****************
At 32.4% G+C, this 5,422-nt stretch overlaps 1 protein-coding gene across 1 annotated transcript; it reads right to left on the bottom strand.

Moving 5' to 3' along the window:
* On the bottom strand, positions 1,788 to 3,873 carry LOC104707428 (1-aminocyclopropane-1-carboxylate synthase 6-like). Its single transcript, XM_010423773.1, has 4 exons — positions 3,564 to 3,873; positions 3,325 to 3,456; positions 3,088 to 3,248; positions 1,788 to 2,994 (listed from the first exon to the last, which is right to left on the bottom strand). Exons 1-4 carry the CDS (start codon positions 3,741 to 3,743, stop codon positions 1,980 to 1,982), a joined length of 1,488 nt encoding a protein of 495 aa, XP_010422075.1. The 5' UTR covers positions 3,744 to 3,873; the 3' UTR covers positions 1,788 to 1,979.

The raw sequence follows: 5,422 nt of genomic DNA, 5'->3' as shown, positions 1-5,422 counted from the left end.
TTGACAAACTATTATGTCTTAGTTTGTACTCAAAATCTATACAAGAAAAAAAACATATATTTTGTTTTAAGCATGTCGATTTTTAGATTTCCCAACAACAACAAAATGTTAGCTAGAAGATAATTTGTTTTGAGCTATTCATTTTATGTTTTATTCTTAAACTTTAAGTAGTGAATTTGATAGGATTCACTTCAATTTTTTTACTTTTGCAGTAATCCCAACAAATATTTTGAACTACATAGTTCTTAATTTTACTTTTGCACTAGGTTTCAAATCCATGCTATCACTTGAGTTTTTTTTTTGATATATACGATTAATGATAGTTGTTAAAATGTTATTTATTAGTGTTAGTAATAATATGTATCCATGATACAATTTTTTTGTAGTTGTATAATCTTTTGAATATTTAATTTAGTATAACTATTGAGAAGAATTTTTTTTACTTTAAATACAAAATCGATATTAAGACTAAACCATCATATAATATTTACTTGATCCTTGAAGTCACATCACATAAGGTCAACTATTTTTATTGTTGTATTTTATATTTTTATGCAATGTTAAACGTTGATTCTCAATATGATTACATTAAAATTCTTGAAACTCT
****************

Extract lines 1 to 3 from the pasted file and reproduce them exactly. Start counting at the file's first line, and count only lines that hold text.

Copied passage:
At 32.4% G+C, this 5,422-nt stretch overlaps 1 protein-coding gene across 1 annotated transcript; it reads right to left on the bottom strand.

Moving 5' to 3' along the window:
* On the bottom strand, positions 1,788 to 3,873 carry LOC104707428 (1-aminocyclopropane-1-carboxylate synthase 6-like). Its single transcript, XM_010423773.1, has 4 exons — positions 3,564 to 3,873; positions 3,325 to 3,456; positions 3,088 to 3,248; positions 1,788 to 2,994 (listed from the first exon to the last, which is right to left on the bottom strand). Exons 1-4 carry the CDS (start codon positions 3,741 to 3,743, stop codon positions 1,980 to 1,982), a joined length of 1,488 nt encoding a protein of 495 aa, XP_010422075.1. The 5' UTR covers positions 3,744 to 3,873; the 3' UTR covers positions 1,788 to 1,979.